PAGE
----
In response to our own observations and what our clients are relaying, Siecap has formed a view of five trends that demand focus, given their potential to further shape supply chains over the next five to ten years. Recent circumstances have reinforced the relevance of these trends and the elevated urgency to develop appropriate strategies:
- Service and Resilience
- Ecommerce and M-Commerce
- Blockchain, Data Management & Analytics
- Sustainability and Assurance
5 SUPPLY CHAIN TRENDS
THE NEED FOR VISIBILITY WITHIN THE SUPPLY CHAIN
The common thread between the now heightened requirement for Service/Resilience (1) and Sustainability & Assurance (5) is the need for visibility across the layers of an organisation’s supply chain.
This means knowing; -
- where goods and materials are coming from,
- who is making them,
- who they in turn are reliant upon, and
- what conditions are associated with their production?
These are all core questions needing answers. Indeed, recent events have exposed how little is understood about these questions within the global supply chain. The focus on low cost sourcing has gone hand-in-hand with a limited understanding of supply chain risks. This is illustrated in the findings of a worldwide survey conducted by freight company Geodis. It indicated that only 6% of companies have full visibility of their supply chains despite their high dependency on global suppliers.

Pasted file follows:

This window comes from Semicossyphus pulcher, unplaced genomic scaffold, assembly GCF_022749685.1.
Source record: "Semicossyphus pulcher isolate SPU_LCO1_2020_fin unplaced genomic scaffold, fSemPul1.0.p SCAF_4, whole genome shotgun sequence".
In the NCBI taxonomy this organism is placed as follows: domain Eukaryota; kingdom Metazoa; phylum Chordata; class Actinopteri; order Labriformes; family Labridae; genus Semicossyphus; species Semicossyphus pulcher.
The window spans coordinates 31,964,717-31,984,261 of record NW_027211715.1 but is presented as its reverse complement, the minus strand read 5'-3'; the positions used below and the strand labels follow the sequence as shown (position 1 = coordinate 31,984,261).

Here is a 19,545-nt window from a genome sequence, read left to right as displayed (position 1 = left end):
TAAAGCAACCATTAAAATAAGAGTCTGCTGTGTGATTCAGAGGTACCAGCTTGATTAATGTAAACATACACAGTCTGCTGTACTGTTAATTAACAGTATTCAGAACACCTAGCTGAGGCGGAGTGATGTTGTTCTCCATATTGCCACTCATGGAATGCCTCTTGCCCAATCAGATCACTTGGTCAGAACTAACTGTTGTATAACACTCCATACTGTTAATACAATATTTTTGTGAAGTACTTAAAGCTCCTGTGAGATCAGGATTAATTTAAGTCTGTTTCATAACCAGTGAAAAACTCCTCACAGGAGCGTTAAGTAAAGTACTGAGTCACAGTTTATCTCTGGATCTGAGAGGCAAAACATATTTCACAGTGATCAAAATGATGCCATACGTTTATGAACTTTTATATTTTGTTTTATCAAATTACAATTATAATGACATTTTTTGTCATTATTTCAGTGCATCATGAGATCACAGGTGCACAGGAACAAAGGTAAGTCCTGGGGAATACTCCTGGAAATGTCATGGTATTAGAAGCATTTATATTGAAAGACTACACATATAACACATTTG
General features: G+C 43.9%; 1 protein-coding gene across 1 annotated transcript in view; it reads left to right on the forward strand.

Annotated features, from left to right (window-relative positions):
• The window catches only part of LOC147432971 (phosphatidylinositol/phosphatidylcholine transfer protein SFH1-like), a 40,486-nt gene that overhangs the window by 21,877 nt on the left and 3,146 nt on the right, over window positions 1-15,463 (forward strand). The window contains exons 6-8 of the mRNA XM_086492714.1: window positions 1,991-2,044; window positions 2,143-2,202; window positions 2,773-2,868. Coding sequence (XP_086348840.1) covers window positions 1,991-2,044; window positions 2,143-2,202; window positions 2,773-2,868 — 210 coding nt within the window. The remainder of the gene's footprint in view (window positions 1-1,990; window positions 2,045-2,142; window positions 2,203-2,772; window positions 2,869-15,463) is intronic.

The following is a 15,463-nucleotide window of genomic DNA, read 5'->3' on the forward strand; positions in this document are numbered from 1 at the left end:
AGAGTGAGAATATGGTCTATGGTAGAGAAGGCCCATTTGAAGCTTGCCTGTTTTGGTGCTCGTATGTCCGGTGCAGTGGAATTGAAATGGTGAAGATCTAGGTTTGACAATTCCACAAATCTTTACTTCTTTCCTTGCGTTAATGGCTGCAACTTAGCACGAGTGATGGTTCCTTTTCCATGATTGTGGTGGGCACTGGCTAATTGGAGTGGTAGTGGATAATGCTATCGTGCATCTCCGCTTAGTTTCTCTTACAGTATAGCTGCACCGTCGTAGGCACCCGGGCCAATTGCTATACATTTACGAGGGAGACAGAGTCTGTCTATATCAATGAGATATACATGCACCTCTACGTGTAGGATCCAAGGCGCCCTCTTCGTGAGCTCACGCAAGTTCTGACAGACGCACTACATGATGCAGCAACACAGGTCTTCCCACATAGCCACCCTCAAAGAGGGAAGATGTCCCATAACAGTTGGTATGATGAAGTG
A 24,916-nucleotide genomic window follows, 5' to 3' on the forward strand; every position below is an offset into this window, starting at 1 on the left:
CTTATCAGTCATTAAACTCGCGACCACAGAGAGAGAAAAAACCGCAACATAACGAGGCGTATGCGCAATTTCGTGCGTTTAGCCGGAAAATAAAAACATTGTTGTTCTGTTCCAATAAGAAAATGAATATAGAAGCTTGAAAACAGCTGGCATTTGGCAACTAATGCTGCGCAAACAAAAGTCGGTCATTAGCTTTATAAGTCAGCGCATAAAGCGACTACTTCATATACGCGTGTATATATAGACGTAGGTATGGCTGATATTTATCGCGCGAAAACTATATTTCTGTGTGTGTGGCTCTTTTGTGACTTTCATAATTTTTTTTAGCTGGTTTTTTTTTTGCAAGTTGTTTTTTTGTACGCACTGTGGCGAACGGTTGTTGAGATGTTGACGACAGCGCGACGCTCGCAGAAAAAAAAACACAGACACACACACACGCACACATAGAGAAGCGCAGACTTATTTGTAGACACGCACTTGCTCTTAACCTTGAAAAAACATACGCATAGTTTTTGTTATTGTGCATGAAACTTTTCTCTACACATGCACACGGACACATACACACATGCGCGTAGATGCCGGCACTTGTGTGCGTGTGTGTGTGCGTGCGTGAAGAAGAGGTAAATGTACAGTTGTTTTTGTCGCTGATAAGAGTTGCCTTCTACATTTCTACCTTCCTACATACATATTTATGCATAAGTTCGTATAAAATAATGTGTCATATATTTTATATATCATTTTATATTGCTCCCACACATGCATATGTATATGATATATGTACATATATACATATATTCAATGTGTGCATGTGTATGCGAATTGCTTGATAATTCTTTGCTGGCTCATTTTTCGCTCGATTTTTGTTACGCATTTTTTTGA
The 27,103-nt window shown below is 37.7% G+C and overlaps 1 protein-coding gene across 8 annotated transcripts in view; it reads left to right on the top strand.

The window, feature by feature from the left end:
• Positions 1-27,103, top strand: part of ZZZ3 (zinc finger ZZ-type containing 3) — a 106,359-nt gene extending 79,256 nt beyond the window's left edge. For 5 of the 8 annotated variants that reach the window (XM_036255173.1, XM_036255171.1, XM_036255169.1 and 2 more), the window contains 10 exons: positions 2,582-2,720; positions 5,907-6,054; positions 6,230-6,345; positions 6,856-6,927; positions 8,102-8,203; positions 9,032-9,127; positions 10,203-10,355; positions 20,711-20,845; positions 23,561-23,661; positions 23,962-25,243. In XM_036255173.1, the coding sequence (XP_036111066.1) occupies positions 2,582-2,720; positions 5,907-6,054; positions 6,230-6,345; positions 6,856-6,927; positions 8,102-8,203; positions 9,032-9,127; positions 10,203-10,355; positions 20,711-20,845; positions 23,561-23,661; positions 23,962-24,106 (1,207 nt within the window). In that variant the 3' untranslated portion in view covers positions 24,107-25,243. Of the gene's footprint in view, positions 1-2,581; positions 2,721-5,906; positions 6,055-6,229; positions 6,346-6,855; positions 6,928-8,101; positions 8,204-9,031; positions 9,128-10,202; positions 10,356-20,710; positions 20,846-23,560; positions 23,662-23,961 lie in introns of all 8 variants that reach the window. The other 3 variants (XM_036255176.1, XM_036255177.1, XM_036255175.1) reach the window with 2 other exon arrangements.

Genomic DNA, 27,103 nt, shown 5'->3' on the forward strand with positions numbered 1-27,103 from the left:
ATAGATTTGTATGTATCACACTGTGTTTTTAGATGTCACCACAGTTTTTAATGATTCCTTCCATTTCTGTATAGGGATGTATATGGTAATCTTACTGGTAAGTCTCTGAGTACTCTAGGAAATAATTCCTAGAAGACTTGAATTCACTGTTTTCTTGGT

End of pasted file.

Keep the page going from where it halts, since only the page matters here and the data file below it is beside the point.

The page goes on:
In 2019 Siecap worked closely with Australia’s leading Agricultural Chemical company to develop a solution for a comprehensive global visibility platform. At its core, this platform will provide the capability of tracking, in near real time flows, the supply and regulatory risks associated with the company’s domestic manufacturing and distribution business.
Responses to these five trends necessitate additional outlays, but consumers, it appears, are prepared to bear the costs, particularly regarding sustainability and assurance. MIT researchers have found that consumers are willing to pay 2% to 10% more for products that are associated with greater supply chain transparency. This is significant, particularly when failure to achieve such transparency comes with a devastating impact on the most vulnerable participants or communities connected to global supply chains.
- the 2013 Rana Plaza factory collapse in Bangladesh killed over 1,100 people and severely affected mass market clothing retailers;
- the use of Rohingya slave labour in the Thai seafood industry and the deforestation and destruction of habitat in Malaysia and Indonesia reflect negatively on the moral integrity of global supply chains.
The legislative response to such horrific events and practices has seen the Modern Slavery Act 2018 being passed in Australia. It is designed to cast a spotlight on these practices and drive their elimination.
Essentially, a company must now describe:
- its structure, operations and supply chains;
- the potential modern slavery risks in its operations and supply chains; and
- the actions taken to address the risks, including due diligence and remediation
|The common thread and first step for creating an assured and resilient supply chain is understanding an organisation’s operation. This can be achieved through increasing visibility and using the resultant understanding to determine risk exposure.|
THE EFFECTS IN HEIGHTENING FOCUS